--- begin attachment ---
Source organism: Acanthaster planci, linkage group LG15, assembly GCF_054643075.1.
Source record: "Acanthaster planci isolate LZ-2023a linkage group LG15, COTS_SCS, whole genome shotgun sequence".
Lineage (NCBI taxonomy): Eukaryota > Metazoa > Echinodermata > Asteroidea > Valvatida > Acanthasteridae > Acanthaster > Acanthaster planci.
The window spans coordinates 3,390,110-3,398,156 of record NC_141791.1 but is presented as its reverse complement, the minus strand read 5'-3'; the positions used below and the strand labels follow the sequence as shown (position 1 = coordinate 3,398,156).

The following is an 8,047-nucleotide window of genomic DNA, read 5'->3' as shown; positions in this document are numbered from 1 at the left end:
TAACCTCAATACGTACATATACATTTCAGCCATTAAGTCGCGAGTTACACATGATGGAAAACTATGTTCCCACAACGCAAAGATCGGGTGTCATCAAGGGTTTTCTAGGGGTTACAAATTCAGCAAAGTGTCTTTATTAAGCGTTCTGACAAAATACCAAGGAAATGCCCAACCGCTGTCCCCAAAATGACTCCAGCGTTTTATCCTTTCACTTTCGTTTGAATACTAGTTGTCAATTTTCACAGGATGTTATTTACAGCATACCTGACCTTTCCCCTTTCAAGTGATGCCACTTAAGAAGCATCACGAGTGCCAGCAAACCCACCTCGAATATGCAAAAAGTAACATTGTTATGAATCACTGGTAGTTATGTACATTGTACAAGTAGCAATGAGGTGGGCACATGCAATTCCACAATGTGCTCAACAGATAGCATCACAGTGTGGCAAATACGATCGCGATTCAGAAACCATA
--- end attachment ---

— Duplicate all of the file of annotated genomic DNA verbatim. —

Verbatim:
Source organism: Acanthaster planci, linkage group LG15, assembly GCF_054643075.1.
Source record: "Acanthaster planci isolate LZ-2023a linkage group LG15, COTS_SCS, whole genome shotgun sequence".
Lineage (NCBI taxonomy): Eukaryota > Metazoa > Echinodermata > Asteroidea > Valvatida > Acanthasteridae > Acanthaster > Acanthaster planci.
The window spans coordinates 3,390,110-3,398,156 of record NC_141791.1 but is presented as its reverse complement, the minus strand read 5'-3'; the positions used below and the strand labels follow the sequence as shown (position 1 = coordinate 3,398,156).

The following is an 8,047-nucleotide window of genomic DNA, read 5'->3' as shown; positions in this document are numbered from 1 at the left end:
TAACCTCAATACGTACATATACATTTCAGCCATTAAGTCGCGAGTTACACATGATGGAAAACTATGTTCCCACAACGCAAAGATCGGGTGTCATCAAGGGTTTTCTAGGGGTTACAAATTCAGCAAAGTGTCTTTATTAAGCGTTCTGACAAAATACCAAGGAAATGCCCAACCGCTGTCCCCAAAATGACTCCAGCGTTTTATCCTTTCACTTTCGTTTGAATACTAGTTGTCAATTTTCACAGGATGTTATTTACAGCATACCTGACCTTTCCCCTTTCAAGTGATGCCACTTAAGAAGCATCACGAGTGCCAGCAAACCCACCTCGAATATGCAAAAAGTAACATTGTTATGAATCACTGGTAGTTATGTACATTGTACAAGTAGCAATGAGGTGGGCACATGCAATTCCACAATGTGCTCAACAGATAGCATCACAGTGTGGCAAATACGATCGCGATTCAGAAACCATA